Isn't it high time the Kings realize who their center is? If they don't, the answer to the question is an extremely talented basketball center/forward (stretch if you prefer as he can hit 3's) who will be just good enough to be considered great, but not emotionally capable of greatness. Case in point. After the the recent game against the Washington Wizards, he could not admit that he was thoroughly outplayed on both ends of the court by Marcin Gortat, the Wiz's Polish center. No Polish jokes please, this guy is a true pro. He outran, out hustled, out shot, out rebounded and out smarted Cousins at every turn. Cousin's response to the media was to excuse his lack of effort on the coach's the defensive scheme. He was just following orders? Give me a break.
From the very beginning of his career, DeMarcus Cousins has whined, or angered, or complained, or rationalized the fact that it is his responsibility, given his talent, to lead his team (he loves to refer to the Kings as "his" team.) by example. Example is, in fact, the only way to lead a team. One more time with feeling: By example. Not by talk. Talk is as useless as titties on a papa pig. As long as the Kings are not playing my Warriors, I am a loyal King's fan, and I am tired of watching Cousin lumber down the court. He is the last man back on offense and the last man back on defense most of the time. I can't imagine this lack of hustle has not been noticed by the coaching staff and administration, since it is clearly evident by any fan who's not visually handicapped. I've been a part of professional basketball as a player for ten years, and as a coach, both head and assistant, and for many years as a devoted enthusiast of the game, and I know a con-job when I see it during the game and hear it after the game, or read it in the sport pages. I do not doubt DeMarcus Cousins' talent. Countless times, I've turned to my wife after watching some fabulous move Cousins' made that led to a score, and remarked on his skills. So, it breaks my heart when I see those skills at the mercy of a weak temperament. I don't know how Cousins can change. It may be tragically that he will remain throughout a long career averaging 20 pts and 9 boards a game while never getting close to a championship.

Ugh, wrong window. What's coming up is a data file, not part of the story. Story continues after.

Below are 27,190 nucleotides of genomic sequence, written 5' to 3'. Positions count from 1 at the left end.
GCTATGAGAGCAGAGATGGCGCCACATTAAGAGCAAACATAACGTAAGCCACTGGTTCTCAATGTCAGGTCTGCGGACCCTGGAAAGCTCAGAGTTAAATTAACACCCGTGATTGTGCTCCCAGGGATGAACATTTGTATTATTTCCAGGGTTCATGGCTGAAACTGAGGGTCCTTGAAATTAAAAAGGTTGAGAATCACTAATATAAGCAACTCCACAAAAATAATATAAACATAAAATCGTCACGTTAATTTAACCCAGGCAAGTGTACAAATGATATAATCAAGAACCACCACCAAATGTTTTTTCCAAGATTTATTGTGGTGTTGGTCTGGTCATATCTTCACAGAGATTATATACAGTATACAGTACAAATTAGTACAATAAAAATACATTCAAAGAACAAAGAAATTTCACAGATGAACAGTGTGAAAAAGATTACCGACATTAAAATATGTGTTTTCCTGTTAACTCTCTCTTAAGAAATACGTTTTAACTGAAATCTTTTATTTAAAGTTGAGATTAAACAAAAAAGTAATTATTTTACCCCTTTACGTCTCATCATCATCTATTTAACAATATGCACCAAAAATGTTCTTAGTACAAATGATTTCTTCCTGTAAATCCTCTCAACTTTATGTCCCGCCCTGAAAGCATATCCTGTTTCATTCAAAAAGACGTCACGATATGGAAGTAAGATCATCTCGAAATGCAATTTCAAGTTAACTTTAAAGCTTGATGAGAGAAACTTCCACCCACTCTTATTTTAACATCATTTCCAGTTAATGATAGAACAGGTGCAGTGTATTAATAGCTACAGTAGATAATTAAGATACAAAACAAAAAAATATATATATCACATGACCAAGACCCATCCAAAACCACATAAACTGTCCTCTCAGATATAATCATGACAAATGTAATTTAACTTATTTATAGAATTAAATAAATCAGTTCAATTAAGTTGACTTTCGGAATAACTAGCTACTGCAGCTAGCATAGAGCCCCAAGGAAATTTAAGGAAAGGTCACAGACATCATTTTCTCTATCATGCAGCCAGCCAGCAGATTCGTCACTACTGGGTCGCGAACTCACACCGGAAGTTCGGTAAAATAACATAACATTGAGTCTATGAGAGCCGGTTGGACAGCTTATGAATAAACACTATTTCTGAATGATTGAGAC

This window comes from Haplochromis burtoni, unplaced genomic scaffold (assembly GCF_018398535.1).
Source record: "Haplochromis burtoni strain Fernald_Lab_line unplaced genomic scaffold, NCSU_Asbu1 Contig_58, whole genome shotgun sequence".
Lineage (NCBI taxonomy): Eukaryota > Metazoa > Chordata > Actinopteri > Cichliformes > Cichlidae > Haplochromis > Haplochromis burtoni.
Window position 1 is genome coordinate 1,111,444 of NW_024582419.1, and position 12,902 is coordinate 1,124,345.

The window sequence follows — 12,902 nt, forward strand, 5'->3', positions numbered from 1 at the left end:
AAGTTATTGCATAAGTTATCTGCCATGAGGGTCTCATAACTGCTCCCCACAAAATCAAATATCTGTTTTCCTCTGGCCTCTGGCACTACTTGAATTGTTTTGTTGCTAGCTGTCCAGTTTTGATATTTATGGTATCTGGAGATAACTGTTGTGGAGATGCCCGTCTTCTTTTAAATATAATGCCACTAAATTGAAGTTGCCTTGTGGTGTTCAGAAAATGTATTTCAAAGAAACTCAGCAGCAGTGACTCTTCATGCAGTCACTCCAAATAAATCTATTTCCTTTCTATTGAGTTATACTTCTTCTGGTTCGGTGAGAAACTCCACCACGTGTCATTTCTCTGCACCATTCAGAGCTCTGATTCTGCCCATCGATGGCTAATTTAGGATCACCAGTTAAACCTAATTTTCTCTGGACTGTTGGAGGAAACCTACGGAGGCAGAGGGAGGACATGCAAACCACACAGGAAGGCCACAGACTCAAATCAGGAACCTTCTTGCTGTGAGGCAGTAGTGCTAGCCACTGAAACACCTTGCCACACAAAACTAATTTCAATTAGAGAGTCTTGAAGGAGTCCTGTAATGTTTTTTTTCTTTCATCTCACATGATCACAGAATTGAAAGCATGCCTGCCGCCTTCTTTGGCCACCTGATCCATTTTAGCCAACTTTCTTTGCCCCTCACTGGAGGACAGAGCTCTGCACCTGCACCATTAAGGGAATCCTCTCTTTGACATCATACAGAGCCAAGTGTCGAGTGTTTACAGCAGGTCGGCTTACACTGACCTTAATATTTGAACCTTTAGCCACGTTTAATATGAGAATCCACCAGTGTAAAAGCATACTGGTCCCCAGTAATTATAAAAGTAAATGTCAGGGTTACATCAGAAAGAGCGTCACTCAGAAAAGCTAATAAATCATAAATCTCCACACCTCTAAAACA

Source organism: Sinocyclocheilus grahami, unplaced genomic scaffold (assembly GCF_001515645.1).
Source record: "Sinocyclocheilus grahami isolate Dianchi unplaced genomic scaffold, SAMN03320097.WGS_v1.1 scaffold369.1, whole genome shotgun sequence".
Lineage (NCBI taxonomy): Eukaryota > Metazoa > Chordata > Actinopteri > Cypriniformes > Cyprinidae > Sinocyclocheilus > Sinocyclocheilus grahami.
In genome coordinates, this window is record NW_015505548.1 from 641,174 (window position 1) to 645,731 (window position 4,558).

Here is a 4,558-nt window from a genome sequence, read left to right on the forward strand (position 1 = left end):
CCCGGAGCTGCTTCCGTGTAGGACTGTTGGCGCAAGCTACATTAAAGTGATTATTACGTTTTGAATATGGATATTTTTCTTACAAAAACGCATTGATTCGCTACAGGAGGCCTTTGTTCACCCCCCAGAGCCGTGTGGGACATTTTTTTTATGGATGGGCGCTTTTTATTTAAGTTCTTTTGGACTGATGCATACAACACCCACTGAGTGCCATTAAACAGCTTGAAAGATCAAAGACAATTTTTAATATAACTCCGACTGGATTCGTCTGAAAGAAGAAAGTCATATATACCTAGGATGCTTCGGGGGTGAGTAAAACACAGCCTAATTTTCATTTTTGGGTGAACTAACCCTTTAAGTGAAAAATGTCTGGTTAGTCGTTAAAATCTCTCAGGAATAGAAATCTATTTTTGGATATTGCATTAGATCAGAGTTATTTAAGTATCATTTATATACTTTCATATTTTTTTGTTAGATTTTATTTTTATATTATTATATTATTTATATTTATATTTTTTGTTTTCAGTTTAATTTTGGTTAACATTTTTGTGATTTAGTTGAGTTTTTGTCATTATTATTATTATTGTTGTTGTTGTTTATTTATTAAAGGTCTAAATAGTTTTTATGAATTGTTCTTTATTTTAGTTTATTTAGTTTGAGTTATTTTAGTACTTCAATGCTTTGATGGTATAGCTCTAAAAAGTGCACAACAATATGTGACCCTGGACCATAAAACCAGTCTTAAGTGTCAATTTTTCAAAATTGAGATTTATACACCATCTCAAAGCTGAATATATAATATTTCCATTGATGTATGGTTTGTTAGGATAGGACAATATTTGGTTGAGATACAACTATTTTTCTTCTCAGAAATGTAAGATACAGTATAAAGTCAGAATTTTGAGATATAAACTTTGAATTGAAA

In this morning's Bee, a article by my favorite sports writer Ailene Voisin about Omri Casspi. Right on, young man. Don't think the coaches around the league haven't noticed your improvement. Talk about hustle both ends of the court. Israel should be proud.
Good news. Steve Kerr looks like he is close to returning to the Warrior bench. If anyone doubts this will be a smooth transition back to leadership, don't be concerned. This team understands the meaning of the word team from top to bottom.
Enough about basketball. How about a lovely sonnet about archery, a sport not often in the sport pages.
My boys walk down the range intent to find
Lost arrows well beyond the target flown.
Tomfoolery forgot, they scuff around
The underbrush, each searching on his own.
To them it's treasure hunting of a kind.
But since it's I who am responsible
For all the archery equipment used.
I wait here hoping they will find them all.
The boys move dimly in the woods. Bemused,
I slowly let the scene be blurred unreal
And dream that I might well be Cupid here
Whose orders were, 'Bring back my misfired darts!'
Except on second thought I feel more sure
That what I'd mean is, 'halves of broken hearts.'
A very foolish fond old man, said Lear.
What my musings are all about...
Blogging might well be the 21st century's form of journaling. As a writing teacher, I have always advised my students to keep a daily journal as a way of organizing their thoughts for future writing projects, a discipline I have unfortunately never consistently practiced myself. By blogging, I might finally be able to follow my own good advice.
The difference between journaling and blogging is that the blogger opens his or her writing to the public, something journal- writers are usually reluctant to do. I am not so reticent.
The trick for me will be to avoid cluttering the internet with more blather, something none of us need more of. If I stick to subjects I know: sports and literature, I believe I can avoid that pitfall. I can't promise that I'll not stray from time to time to comment on ancillary subjects, but I will make every attempt to be interesting and perhaps even insightful.